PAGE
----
Michael Burgess is a sports writer for the Herald on Sunday.

Ice Hockey: American rivals a big hit with crowd

It wasn't the NHL - but last night's hockey spectacular between US and Canadian selections is as close as we will see in New Zealand.

Ice Hockey purists may disagree but the exhibition match delivered a quality spectacle in front of a noisy crowd of 10,000 fans in Vector Arena.

There were some brilliant goals as well as outstanding goaltending from both custodians and some collisions worthy of the sport at the highest level.

The match ended 3-3 in normal time, with Canada eventually prevailing in a lengthy penalty shootout.

One particular body check by US captain Aaron Miller was bone crunching, while in the second half three players smashed head on into the Canadian goal, slamming the goal clean off its foundations as the players flew into the wall.

Canada dominated the first period to lead 2-0, but seemed to tire later in the match and the US scored three unanswered goals, on the back of some outstanding work in the net by US custodian John Grahame. Grahame, a former Stanley Cup winner, was one of the game's dominant figures along with Canadian captain Derek Armstrong.

American forward Bates Battaglia was another to impress.

There were elements that spelt exhibition though. In the final period while leading 3-2, the US forwards twice scooped shots wide when one on one with the goaltender.

It seemed easier to score and perhaps indicated that Canada were destined to come back to 3-3 and force a penalty shootout - which they duly did.

In the NHL there would be overtime - but the shootout, where the players skate from halfway before trying to beat the goaltender was the perfect way to end the evening.

Last night was as much about entertainment as it was sport. Cheerleaders did backflips and somersaults in the narrow corridor between the stands and ice, while fireworks blasted off the ice in the darkened arena. The USA entered the rink to the strains of AC/DC's Back in Black, Canadian following soon as Where the Streets Have No Name rang out.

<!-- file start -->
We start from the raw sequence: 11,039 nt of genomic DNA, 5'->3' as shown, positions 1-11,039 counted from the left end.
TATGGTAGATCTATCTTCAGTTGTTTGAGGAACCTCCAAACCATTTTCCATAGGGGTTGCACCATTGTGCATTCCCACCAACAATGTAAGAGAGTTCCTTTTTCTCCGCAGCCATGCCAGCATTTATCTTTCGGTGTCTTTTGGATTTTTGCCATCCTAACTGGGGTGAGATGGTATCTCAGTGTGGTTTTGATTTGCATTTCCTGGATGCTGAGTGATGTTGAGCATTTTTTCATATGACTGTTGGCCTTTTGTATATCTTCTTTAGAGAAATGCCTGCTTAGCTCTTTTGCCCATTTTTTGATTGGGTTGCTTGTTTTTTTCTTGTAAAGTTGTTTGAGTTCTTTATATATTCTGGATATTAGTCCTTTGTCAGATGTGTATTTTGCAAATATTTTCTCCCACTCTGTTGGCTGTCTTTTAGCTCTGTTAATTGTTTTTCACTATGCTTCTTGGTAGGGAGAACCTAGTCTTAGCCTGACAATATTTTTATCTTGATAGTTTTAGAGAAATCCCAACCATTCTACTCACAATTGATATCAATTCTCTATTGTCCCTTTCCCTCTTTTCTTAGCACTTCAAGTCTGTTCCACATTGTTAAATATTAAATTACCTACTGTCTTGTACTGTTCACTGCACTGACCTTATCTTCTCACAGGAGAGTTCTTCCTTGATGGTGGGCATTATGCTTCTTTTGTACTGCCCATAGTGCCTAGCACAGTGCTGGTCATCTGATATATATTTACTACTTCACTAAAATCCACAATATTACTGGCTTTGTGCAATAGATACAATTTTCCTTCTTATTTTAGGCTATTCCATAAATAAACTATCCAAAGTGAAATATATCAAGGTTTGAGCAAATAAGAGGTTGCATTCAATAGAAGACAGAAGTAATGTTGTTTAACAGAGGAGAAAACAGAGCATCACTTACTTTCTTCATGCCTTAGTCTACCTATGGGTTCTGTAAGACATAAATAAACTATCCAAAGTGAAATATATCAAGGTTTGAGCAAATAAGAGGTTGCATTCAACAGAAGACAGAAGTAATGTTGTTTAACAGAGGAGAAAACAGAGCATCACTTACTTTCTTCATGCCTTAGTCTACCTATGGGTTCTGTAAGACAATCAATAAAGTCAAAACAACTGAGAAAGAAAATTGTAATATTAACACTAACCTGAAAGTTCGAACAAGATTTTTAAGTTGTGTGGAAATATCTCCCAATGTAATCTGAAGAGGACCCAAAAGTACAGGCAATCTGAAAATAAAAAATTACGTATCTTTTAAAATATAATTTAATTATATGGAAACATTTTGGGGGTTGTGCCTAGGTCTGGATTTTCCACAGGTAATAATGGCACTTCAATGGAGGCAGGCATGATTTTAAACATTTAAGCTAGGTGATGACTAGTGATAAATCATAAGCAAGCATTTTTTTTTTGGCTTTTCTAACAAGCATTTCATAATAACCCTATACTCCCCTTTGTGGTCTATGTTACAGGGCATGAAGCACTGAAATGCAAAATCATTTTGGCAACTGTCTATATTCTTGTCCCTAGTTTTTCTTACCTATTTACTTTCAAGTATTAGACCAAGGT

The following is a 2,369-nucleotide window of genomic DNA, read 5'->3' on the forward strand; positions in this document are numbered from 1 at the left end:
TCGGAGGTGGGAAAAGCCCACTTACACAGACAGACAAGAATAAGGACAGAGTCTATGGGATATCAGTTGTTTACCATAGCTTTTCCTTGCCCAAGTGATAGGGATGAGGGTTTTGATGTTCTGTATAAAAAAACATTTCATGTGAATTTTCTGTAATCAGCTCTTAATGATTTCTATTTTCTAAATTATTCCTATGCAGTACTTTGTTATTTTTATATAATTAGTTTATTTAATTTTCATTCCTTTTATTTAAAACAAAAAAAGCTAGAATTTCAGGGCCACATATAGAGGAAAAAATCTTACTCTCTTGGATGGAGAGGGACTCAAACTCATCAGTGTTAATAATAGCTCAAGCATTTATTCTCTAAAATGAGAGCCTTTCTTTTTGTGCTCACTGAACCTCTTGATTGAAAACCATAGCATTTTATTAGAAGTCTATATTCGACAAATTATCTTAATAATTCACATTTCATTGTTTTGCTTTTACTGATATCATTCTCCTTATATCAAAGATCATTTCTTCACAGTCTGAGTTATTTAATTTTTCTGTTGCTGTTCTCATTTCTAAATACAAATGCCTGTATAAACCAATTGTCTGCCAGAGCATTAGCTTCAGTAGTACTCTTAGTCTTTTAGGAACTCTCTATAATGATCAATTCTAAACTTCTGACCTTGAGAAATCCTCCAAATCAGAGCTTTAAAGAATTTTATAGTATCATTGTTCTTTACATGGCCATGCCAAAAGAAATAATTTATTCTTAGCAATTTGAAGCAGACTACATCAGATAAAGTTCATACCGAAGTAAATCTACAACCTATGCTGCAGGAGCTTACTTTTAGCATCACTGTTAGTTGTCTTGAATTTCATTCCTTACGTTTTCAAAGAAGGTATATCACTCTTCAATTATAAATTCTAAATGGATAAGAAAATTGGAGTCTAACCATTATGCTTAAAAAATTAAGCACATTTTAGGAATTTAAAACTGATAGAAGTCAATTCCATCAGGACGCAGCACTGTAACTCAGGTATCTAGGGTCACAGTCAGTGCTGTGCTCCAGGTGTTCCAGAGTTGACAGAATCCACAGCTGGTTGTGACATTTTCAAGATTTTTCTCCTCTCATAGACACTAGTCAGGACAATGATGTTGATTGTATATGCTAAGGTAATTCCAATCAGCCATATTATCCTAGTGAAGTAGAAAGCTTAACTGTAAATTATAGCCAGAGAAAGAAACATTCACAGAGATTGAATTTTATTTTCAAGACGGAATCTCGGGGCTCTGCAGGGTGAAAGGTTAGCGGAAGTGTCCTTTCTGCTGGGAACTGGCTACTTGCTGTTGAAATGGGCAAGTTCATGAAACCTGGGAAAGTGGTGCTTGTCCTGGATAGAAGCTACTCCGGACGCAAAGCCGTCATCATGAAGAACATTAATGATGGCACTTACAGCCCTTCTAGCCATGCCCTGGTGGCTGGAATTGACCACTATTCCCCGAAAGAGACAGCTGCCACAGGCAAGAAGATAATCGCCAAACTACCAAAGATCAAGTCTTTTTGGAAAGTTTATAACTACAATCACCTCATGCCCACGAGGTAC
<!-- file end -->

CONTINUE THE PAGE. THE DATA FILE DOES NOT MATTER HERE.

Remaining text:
Over the three-year development of the event, the promoters have fielded many questions about the credibility of the exercise. Would the exhibition matches been taken seriously by the players - or were they here for a holiday?

As the game got under way the players seemed a little tentative and were noticeably slipping on parts of the ice where the fireworks had left ash chars on the ice. In the first five minutes the opposing captains Derek Armstrong and Aaron Miller downed sticks and dropped their gloves to line each other up. It seemed a little contrived - as if they were trying to prove they were fair dinkum - as they slugged awkward punches at each other while their team mates stood around watching.

The play livened up soon after that - and a body check by Miller later on a Canadian took both players off their feet and was worthy of what you would see in the NHL.

Canada were first to settle and had more of the early chances. After a series of excellent saves from US goaltender John Grahame, the deadlock was broken by the Maple Leafs in the seventh minute, forward Kevin Doell sliding the puck home after a clever assist from Armstrong. At one stage in the first period it was a three on three contest - as two players from each team were sent to the penalty box for fouls. Doell added a second five minutes later and only the outstanding reflexes of Grahame stopped the Canadians from notching two or three more.

The US struggled on offence in the first stanza, though were noticeably lifted by Miller's ferocious hit.

The second period saw a turnaround as fatigue began to take it's toll. In the NHL teams carry 22 players, allowing for four separate 'lines' of defence players and attackers, giving regular opportunities for rest in the frantic sport. In contrast last night there were just 11 players on each team, meaning players got half the normal rest.

The American comeback started early in the second period, as they nailed a controversial goal through Battaglia. Further goals from Blake Barkwell and Nick Tuzzolino took the Americans into a 3-2 lead by the end of the second period. It could have been four - but Canadian goaltender Andrew Engelage defused a US penalty opportunity.

As well as the ice hockey, there was plenty of action to watch. The "kiss cam" - where an in stadium camera zoomed in on couples - saw normally reserved Kiwis locking lips for the camera during the extended breaks between the three 20 minute periods. There was a spectacular climax with a marriage proposal in the aisle, also on camera and after a brief hesitation a positive reply.

The series continues with a second game in Christchurch before the final match in Dunedin.

- Herald on Sunday

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